What do you do with an old cable modem in the closet? If you are [stdw] you reengineer it and turn it into a software defined radio. The modem in question was the Motorola MB7220. After looking at a similar project using a different modem, it seemed to be feasible.
The opening of the case revealed two possible UART ports, one of which was active. The result of this UART provided a lot of information. The chip was Broadcom BCM3383, which is a MIPS processor. It had eCos as the operating system. However, the bootloader eventually disabled the UART, so it was not possible to do many more investigations through the serial terminal.
The next step was to discard the flash drive. This required a small soldering operation to prevent the board from starting while the flash chip was powered. It turned out that some key credentials and configuration data are present, but they are really backups. After restoring the backup to factory settings, the correct data was visible.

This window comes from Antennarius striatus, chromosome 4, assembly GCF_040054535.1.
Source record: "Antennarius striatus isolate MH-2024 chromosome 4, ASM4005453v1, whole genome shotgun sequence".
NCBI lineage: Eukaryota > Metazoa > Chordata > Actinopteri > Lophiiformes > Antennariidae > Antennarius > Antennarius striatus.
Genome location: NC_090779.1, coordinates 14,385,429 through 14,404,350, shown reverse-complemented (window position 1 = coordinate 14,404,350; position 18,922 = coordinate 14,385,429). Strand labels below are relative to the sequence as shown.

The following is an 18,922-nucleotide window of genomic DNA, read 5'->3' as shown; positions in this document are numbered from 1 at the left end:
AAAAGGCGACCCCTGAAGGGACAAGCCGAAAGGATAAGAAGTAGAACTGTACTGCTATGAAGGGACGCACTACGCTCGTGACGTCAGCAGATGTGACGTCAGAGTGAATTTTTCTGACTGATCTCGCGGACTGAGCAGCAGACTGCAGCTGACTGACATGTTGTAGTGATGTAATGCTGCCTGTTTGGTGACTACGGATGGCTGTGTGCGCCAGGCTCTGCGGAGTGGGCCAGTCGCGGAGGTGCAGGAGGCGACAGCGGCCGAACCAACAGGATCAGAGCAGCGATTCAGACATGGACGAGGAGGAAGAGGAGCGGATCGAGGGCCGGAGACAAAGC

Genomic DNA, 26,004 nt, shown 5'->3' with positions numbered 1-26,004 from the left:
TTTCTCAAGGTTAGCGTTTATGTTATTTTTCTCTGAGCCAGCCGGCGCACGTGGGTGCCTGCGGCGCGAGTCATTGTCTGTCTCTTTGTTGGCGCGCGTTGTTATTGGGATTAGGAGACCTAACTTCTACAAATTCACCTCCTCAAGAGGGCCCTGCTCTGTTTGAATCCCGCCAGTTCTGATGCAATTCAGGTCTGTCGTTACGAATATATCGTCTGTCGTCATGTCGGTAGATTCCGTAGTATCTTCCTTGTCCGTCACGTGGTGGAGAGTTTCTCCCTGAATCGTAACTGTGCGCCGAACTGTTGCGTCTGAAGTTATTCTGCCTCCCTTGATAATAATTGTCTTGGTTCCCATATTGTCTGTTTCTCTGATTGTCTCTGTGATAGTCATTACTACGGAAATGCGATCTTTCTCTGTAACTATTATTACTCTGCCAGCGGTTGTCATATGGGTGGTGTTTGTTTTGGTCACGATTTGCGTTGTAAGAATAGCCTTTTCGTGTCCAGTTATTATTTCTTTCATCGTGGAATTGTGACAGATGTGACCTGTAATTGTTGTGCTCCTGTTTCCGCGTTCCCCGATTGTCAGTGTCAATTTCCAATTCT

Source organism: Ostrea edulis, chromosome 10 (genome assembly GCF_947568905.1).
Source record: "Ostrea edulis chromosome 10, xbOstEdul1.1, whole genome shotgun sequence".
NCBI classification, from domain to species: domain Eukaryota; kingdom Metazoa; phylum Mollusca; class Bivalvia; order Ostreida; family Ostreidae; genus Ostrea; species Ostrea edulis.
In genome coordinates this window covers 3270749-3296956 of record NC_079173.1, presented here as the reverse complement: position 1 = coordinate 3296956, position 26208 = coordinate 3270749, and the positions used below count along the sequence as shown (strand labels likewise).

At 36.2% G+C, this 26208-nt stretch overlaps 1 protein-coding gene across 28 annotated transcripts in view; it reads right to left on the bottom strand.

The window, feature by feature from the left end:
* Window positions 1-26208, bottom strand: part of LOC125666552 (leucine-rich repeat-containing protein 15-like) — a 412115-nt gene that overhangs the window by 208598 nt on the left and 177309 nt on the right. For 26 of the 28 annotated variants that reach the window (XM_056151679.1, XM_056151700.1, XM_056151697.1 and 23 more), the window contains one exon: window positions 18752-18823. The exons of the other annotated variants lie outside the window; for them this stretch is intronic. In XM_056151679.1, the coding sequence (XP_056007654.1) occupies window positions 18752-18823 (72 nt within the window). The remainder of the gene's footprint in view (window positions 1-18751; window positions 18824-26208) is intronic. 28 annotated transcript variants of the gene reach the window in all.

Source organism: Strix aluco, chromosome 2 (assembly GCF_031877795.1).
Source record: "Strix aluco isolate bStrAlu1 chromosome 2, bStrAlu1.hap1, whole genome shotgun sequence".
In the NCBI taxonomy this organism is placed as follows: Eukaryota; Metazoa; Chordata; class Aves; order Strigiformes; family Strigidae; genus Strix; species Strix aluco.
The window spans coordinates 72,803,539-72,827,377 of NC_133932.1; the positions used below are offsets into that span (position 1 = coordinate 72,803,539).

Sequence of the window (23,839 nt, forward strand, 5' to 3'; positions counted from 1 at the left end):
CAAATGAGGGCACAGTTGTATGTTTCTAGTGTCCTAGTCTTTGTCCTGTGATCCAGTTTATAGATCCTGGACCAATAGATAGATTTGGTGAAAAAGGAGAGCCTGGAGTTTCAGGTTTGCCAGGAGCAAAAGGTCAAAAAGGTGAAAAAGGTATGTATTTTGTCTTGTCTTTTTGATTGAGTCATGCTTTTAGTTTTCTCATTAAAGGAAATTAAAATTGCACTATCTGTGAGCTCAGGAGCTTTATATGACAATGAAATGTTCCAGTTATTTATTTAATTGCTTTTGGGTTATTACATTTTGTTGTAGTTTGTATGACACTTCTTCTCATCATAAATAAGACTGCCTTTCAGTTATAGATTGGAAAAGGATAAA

After a lengthy study, the diagnostics, which builds a spectrum display, gave up its data. At first, the data was only a small sample of what was really required, but it showed a local FM station as spectrum. In the end, the rate of data loss is reduced to about 12% when streaming, which is not great, but it is good enough. You can hear audio clip on the reception. Not exactly crystal clear quality, but not bad.
Of course, no one will use this for FM radio. But this is a fascinating sight of how far you can penetrate such a device, if you have some skills and patience. There must be something in the quarantine that makes people hack old equipment, as we recently saw a similar Netkear hack. Even cheap games are not safe.